It’s reasonable to ask, then, when should we regulate space tourism? Logically, for orbital it would be when we are routinely flying fully reusable spaceships, and we have enough flight experience to propose reasonable safety regulations. This is at least 10 years away, and probably more like20 years; it will certainly occur within 50 years. We must challenge those who want immediate regulation of orbital space tourism to lay out the regulations that they think are appropriate. If everyone agrees, those rules can be adopted. But it is far more likely that they will bicker over fine points, or be unable to propose anything useful, or that they won’t want to make their proposals publicly known since their real agenda is to shut down orbital space tourism.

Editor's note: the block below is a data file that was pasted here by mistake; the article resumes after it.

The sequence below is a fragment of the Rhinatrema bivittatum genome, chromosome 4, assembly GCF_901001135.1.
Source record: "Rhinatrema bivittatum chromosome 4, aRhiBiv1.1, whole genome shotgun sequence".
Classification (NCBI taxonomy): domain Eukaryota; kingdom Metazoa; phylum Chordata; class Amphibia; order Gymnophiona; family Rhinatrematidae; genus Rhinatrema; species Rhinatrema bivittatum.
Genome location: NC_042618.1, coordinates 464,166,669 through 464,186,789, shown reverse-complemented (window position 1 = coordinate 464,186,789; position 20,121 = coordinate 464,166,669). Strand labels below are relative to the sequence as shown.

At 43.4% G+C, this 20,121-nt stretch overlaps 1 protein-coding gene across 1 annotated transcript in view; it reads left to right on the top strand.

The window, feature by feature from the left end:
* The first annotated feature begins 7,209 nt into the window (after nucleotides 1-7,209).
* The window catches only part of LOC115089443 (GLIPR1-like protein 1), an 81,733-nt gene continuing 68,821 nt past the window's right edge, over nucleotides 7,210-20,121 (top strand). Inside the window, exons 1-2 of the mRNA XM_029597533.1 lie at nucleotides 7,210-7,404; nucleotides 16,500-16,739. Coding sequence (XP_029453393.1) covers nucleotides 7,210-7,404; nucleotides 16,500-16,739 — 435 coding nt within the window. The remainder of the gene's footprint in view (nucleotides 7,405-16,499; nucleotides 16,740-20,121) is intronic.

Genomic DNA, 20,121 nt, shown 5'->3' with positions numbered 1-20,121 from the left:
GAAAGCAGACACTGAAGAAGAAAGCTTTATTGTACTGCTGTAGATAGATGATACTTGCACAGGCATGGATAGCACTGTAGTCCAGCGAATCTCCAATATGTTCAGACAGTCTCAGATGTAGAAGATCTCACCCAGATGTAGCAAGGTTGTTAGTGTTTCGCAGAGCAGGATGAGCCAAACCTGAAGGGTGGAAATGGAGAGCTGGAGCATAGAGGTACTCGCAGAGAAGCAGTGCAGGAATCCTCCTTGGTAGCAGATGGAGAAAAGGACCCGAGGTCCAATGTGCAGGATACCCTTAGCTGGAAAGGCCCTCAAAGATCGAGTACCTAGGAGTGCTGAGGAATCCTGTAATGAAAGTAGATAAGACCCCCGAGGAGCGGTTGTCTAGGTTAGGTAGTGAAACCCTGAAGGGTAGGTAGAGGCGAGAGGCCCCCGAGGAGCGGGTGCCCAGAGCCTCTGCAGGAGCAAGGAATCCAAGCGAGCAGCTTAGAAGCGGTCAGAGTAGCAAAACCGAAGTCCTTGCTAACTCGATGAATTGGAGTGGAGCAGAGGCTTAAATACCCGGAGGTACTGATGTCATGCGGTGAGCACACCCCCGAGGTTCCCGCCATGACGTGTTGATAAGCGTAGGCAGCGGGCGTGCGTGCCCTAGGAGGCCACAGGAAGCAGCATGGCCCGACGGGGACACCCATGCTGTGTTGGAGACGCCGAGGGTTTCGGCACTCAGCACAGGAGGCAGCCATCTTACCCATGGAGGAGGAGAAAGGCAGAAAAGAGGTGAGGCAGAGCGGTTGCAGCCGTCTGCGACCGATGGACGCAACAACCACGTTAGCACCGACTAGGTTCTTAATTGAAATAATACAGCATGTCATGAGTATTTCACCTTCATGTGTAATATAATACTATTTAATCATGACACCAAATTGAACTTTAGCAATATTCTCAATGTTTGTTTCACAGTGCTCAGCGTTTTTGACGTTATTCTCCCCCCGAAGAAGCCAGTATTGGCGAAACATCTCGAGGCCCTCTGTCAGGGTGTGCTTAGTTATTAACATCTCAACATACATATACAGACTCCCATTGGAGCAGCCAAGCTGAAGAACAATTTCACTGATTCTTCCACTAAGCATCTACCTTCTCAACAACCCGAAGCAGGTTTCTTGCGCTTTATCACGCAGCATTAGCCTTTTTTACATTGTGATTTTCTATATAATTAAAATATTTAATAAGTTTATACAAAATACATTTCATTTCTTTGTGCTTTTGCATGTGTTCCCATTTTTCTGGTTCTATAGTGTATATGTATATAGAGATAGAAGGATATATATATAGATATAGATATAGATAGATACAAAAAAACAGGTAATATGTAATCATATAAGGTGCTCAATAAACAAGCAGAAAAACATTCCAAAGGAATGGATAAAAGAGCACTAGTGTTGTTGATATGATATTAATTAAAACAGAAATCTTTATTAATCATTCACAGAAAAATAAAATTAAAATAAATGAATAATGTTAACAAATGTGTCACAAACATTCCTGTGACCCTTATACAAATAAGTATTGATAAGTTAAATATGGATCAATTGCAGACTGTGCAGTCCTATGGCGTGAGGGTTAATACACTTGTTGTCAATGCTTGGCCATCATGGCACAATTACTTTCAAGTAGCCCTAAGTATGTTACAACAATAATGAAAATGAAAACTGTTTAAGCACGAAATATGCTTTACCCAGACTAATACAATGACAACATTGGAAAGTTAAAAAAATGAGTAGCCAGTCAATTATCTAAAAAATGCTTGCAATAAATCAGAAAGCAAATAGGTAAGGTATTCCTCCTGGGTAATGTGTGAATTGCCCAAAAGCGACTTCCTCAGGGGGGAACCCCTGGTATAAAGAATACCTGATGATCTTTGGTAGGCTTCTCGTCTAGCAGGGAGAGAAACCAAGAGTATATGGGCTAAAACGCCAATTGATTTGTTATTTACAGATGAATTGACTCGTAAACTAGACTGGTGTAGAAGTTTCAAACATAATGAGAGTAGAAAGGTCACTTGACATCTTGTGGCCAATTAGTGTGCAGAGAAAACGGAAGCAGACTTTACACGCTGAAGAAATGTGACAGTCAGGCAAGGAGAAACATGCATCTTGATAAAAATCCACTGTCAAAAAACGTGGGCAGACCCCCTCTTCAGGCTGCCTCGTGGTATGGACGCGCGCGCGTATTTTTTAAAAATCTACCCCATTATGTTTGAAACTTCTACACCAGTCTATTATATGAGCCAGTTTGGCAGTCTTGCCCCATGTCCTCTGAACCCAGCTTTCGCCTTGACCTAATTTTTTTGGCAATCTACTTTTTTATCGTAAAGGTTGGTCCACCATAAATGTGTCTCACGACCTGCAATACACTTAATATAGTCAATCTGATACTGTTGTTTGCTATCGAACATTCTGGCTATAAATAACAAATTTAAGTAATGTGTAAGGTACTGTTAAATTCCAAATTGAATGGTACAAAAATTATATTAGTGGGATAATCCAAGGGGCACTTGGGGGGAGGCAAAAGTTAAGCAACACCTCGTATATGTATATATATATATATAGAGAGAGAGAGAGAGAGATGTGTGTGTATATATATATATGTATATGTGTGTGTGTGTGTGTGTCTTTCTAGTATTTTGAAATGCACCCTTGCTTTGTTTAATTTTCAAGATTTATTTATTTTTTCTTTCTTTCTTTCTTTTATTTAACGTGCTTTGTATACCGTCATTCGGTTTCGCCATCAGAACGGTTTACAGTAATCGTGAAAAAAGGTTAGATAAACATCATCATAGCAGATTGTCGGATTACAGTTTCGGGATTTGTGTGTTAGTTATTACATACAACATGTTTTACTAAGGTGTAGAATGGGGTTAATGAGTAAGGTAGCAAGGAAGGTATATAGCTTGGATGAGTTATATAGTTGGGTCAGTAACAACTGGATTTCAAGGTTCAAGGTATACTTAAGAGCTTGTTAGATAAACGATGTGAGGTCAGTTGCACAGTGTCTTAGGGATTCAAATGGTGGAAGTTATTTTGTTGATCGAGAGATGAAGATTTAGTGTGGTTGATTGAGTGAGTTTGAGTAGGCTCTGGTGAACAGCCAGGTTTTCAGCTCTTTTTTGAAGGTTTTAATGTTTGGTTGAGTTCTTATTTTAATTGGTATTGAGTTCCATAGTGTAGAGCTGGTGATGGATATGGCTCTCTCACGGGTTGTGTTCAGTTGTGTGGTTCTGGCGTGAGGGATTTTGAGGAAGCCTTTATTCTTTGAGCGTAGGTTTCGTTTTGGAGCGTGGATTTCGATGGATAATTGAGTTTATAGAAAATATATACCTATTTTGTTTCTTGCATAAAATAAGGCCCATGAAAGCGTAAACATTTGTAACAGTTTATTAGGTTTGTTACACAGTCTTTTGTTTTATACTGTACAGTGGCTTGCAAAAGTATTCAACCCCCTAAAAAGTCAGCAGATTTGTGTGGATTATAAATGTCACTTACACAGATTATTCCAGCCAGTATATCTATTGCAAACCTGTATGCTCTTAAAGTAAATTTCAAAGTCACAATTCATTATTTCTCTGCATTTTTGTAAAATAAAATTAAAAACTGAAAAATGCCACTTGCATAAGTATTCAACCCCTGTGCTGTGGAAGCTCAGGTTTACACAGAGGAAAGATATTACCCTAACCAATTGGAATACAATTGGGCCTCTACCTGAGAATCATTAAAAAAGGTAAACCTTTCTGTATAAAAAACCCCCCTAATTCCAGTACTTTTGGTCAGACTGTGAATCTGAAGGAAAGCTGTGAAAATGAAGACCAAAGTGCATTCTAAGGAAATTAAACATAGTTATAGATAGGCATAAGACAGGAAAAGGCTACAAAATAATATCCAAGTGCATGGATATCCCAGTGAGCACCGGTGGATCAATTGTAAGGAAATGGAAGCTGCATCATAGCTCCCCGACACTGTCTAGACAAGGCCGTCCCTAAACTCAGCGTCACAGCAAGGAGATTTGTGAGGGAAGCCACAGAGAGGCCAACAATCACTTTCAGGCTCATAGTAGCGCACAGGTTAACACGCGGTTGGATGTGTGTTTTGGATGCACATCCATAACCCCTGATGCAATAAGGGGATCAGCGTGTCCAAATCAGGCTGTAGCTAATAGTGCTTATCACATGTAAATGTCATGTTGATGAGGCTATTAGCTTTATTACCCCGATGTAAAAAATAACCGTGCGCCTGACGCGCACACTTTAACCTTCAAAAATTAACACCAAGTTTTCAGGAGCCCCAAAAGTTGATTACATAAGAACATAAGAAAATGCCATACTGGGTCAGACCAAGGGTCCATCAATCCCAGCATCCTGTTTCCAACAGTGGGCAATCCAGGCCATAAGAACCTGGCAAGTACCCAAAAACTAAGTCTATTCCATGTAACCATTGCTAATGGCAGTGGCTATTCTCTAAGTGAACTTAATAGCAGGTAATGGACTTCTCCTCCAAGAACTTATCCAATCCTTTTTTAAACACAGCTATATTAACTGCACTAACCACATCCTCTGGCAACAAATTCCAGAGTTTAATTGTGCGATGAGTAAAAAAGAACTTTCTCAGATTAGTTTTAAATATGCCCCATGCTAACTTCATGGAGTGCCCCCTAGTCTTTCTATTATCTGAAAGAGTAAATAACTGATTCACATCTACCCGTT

Since both New Shepard and SpaceShipTwo are fully reusable, and have at least some flight experience, it might appear to some that it may be time to allow some regulation of suborbital vehicles. However, the recent successful first commercial flight of SpaceShipTwo on June 29 and the limited number of commercial New Shepard flights suggest that a simple extension of the current “learning period” for five years, to allow for experience to be gained with commercial operations before the imposition of regulations begins, is the best course. At the end of five years, a further extension of the “learning period” for orbital tourism combined with the start of regulation for suborbital tourism might be one option.